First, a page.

How best to clear & settle champagne yeast?

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Canuker

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I use champagne yeast in my own recipe to make 'Champagne Beer'.
I'm pleased with the results (beer that acts like & tastes of champagne!).
My one problem is that, using my usual gelatin finings, I can clear the beer, but the slightest movement of the matured bottle sends clouds of yeast back up into the matured beer. Opening the bottle has the same effect.

What fining agent(s) can I use that will not only clear the beer but also "cake" the yeast on the bottom of the bottle so that it is less mobile when opening & pouring?

(I'm aware that this is a question about beer, but the real issue is the behaviour of the wine (in this case, champagne) yeast, which is why I 've posted it here).

Thanks in advance for all suggestions
 

xanxer82

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use a champagne cork. After bottling, store the bottles upside down. After a few weeks the sediment should be in the hollow space of the champagne cork.
A lot of vintners freeze the neck of the bottle and disgorge the cork removing the sediment and recorking quickly. Others sterile filter and then force carbonate using a keg/tank and CO2 tank.

If you're looking for clear beer, the force carbonation method could be right for you.
 

Tom

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I use champagne yeast in my own recipe to make 'Champagne Beer'.
I'm pleased with the results (beer that acts like & tastes of champagne!).
My one problem is that, using my usual gelatin finings, I can clear the beer, but the slightest movement of the matured bottle sends clouds of yeast back up into the matured beer. Opening the bottle has the same effect.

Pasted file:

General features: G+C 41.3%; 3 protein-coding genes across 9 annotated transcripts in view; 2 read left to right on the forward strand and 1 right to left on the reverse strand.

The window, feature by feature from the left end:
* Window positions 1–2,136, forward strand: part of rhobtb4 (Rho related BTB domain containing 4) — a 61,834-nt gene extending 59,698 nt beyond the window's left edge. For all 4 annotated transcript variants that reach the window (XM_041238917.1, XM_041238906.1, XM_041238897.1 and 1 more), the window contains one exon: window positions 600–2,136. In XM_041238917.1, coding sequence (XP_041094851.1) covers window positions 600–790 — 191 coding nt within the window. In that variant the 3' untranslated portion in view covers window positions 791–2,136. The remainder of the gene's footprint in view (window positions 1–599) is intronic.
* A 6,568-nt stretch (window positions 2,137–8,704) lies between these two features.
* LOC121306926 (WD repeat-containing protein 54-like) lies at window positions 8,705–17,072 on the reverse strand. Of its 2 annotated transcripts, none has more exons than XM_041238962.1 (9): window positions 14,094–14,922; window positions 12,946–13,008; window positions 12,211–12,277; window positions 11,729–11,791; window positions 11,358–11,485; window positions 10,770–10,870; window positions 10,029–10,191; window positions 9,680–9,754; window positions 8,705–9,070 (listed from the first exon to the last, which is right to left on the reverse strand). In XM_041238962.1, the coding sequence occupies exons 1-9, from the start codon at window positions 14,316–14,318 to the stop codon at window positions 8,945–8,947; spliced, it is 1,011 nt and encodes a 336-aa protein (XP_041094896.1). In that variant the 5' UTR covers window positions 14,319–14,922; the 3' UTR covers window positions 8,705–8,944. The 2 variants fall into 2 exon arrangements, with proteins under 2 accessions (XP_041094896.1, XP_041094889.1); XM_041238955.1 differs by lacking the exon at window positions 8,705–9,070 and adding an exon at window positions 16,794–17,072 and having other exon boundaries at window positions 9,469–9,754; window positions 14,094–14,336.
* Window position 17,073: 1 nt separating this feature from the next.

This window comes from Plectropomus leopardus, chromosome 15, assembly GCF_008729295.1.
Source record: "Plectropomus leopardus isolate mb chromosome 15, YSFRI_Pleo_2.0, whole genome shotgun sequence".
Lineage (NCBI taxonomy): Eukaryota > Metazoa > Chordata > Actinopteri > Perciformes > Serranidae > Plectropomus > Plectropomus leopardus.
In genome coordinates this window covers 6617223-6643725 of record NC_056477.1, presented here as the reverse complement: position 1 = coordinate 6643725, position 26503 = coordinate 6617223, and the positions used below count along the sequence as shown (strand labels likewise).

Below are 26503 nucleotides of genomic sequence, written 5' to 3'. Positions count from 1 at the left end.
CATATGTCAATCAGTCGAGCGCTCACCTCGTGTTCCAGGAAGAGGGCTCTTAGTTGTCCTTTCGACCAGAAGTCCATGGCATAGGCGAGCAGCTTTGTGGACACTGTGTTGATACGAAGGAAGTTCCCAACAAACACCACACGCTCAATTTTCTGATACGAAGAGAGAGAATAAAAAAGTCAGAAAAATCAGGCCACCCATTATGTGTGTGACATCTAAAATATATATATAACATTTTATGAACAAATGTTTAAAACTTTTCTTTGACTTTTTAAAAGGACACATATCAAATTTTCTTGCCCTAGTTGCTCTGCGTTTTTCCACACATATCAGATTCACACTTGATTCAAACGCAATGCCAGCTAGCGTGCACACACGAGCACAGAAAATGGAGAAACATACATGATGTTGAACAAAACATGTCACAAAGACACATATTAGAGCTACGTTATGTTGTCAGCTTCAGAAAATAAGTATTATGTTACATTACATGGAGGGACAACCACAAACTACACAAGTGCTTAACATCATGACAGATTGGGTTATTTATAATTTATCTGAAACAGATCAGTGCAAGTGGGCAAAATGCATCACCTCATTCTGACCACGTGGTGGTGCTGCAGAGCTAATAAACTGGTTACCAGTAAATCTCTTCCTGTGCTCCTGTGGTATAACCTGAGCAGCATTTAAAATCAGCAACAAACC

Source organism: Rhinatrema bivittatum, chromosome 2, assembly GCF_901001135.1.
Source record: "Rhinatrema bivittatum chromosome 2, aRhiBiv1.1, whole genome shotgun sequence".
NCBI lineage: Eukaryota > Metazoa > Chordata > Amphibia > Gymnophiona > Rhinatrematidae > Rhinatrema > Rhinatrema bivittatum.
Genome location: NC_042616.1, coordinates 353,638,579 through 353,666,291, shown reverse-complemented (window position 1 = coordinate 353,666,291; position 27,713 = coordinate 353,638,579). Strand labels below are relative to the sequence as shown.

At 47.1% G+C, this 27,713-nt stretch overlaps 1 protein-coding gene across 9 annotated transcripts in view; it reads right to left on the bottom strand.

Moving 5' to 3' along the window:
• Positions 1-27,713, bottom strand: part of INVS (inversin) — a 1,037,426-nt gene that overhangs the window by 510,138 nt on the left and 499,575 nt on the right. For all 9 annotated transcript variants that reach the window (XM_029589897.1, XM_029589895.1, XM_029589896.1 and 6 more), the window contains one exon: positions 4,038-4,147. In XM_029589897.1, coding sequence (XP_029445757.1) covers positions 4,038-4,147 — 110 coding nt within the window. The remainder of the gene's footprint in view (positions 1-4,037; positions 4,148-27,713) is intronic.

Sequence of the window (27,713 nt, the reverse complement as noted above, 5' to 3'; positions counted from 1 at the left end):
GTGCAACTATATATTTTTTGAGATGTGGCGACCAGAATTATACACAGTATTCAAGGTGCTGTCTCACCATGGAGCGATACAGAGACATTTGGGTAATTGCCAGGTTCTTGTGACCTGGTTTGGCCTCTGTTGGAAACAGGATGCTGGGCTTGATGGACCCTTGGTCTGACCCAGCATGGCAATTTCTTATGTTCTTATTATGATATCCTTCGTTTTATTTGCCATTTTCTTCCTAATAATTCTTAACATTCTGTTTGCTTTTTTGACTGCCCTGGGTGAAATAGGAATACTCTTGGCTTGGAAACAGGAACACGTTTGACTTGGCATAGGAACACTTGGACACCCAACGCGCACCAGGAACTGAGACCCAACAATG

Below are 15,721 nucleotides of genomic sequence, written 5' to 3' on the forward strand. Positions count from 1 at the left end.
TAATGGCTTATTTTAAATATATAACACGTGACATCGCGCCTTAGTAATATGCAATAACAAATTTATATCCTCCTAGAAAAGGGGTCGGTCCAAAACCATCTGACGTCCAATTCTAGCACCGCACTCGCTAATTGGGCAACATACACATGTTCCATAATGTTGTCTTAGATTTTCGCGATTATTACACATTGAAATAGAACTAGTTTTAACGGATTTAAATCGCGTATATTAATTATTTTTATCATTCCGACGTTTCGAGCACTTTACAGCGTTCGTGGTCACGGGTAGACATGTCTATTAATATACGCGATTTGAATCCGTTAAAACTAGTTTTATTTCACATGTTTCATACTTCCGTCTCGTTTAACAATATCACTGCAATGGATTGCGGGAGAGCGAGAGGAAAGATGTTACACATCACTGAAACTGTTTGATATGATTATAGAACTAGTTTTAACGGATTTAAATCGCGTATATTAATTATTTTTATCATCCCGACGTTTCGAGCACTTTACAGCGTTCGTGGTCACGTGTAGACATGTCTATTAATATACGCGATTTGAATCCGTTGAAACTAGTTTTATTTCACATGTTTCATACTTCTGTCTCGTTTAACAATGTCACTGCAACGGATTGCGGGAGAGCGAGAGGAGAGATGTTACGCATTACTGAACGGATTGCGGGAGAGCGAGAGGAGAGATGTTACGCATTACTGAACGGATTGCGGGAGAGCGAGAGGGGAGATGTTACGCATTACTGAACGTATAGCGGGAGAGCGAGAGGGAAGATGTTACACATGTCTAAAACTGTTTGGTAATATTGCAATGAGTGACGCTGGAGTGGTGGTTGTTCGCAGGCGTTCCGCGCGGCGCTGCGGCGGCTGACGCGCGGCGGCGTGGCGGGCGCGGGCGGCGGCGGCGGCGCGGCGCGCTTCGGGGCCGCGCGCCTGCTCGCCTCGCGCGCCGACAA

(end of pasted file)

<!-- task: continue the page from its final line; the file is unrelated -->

What fining agent(s) can I use that will not only clear the beer but also "cake" the yeast on the bottom of the bottle so that it is less mobile when opening & pouring?

(I'm aware that this is a question about beer, but the real issue is the behaviour of the wine (in this case, champagne) yeast, which is why I 've posted it here).

Thanks in advance for all suggestions
Have you used polyclar?
gelatin should work are you dissolving it in boiling water or just adding?
 

JohnT

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Has anyone else tried this? I have a batch going now.


I read an article in Winemaker magazine. They suggest using micro porous tubing (designed for use in kidney dialysis).

This system looks interesting. The Idea is that this (relatively inexpensive) tubing has pores that are too small for yeast to fit through.

You simply put a a packet of yeast using this tubing into your champagne, cap and wait 18 months. Instead of disgorging, you simply pull your cap off and extract the yeast packet.


In a nutshell, the method goes this way..

1) Cut tubing into 7 inch lengths. 1 for each bottle of champagne
2) boil the tubing for 10 minutes.

3) Prepare yeast solution - bloom champagne yeast for 1 hour in a mixture of water/wine/corn sugar

4) Add 24 grams of priming sugar to a clean champagne bottle.

5) Tie one end of tubing.
6) Using a syringe, insert 3 ccs of yeast solution into the tubing.
7) Tie the other end of the tubing

8) Rinse tubing and place into bottle.
9) Add still wine into champagne bottle

10) cap and wait 18 months.
 

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